How Fatal Is Failure?

Posted on June 7, 2013 in At The Crossing

By Lata Jha:

The world and its wisest shrinks are willing to offer insights on actor Jiah Khan’s suicide. Whether the girl was inherently volatile and prone to self destruction or if it were the combined disastrous effects of a career going nowhere and a personal life that was in the dumps that ultimately did her in, is something I doubt we’d ever really know. Like a lot of cases involving public figures, I believe the details are secrets she took to her grave. In a world where any sort of failure is seen as a sign of worthless existence, you can’t really blame her for succumbing to the pressures of not being able to, let’s say, ‘make much of life’.

depressionSelf pity is a very dangerous emotion. It’s the closest you can come to of accepting defeat. When you yourself feel like there isn’t a way out, that it’s as bad as it can possibly get, that is when you’re not leading life on your own terms, but on the dictates of those who find it convenient and cool to look down on you.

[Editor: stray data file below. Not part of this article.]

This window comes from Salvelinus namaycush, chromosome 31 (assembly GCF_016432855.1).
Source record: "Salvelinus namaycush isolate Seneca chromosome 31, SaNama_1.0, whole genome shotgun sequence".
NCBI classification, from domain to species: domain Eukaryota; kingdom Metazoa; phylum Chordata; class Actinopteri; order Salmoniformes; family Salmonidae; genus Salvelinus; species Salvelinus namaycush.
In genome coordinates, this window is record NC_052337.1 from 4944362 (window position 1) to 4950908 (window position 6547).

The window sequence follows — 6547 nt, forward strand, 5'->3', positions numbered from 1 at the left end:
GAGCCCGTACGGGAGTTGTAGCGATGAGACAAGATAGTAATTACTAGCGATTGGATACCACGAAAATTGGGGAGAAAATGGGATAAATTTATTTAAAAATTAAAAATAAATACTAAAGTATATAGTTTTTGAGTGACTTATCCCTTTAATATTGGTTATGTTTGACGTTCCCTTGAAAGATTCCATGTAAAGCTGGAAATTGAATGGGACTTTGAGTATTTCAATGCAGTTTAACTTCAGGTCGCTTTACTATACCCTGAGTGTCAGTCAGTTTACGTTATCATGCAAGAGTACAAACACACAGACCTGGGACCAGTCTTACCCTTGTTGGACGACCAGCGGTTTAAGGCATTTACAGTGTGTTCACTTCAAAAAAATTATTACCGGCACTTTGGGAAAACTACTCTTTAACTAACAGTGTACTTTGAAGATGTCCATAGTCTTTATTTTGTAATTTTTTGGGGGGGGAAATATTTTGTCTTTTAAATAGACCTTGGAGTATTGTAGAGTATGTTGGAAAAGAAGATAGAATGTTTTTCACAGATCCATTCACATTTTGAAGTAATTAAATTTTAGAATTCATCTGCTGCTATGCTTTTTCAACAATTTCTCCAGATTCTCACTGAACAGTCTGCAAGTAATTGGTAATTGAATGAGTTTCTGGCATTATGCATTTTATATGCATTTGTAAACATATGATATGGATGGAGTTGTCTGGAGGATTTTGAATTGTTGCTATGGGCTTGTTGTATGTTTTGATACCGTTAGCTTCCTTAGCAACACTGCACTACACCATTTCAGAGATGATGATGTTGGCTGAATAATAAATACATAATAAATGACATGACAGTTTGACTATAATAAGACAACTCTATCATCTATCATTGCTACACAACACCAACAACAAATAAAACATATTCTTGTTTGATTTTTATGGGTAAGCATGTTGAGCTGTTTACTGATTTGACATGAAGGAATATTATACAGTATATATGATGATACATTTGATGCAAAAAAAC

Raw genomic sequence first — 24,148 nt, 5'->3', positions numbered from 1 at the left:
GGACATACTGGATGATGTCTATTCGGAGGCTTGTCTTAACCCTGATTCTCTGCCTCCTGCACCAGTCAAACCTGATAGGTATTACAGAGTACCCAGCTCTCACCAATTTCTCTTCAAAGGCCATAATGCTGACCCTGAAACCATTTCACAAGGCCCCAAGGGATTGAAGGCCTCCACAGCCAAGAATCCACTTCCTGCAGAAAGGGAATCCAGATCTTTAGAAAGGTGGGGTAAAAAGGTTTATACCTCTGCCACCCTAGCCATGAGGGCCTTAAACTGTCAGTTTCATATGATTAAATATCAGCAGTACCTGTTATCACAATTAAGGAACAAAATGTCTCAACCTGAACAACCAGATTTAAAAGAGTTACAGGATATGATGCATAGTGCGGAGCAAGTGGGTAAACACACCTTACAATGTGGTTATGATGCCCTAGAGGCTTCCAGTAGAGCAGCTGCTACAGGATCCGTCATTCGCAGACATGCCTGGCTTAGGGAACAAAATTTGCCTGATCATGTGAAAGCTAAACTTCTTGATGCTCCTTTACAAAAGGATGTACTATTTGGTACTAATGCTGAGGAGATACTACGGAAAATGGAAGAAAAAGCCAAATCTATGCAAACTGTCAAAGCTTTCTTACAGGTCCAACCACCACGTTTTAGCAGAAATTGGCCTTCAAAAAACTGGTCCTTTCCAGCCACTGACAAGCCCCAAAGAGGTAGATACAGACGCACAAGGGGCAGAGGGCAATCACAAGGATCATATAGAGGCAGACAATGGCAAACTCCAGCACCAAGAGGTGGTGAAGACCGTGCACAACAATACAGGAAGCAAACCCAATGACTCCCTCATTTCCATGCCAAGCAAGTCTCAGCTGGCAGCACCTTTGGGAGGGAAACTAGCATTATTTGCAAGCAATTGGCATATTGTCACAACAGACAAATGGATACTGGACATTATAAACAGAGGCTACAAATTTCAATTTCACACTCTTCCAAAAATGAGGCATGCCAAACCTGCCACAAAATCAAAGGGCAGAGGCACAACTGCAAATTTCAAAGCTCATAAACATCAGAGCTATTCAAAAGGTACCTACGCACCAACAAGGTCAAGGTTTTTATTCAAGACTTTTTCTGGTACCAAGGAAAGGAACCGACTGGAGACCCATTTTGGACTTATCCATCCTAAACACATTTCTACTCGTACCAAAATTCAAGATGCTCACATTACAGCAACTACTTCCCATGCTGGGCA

Be it career or relationships, it’s the feeling of not being able to face the world that does it. You sauntered into it with the poise of a saint, made all the huge promises, believed indisputably in yourself and then for no fault of yours, it just didn’t work out. More than grief, it’s about the feelings of regret, guilt and embarrassment. The inability to walk with your chin up any longer, to take things in your stride and say ‘So what if it didn’t work out?’

Most psychologists will have you know that failure in any form, suppresses the life in us. Moving on is easier said than done. More so, because seldom there is that one point when you realize it can’t work anymore, that it’s not even worth trying. Further effort is a waste of time. And unlike the movies, you don’t wake up to a sunny morning the next day where you seek a new beginning.
I suspect Jiah and other people like her who chose to give in found themselves facing odds of embarrassment and guilt that were too insurmountable. I believe she once told a friend that every time she went out in public, she felt people were staring at her, accusing her of being a failure.

I don’t think any of us believes she didn’t have it in her. Of course she did. But like many others, forgive her for being so incredibly human. Forgive her for not being able to chase away the demon within her that tormented her. Forgive her for feeling sorry for herself.

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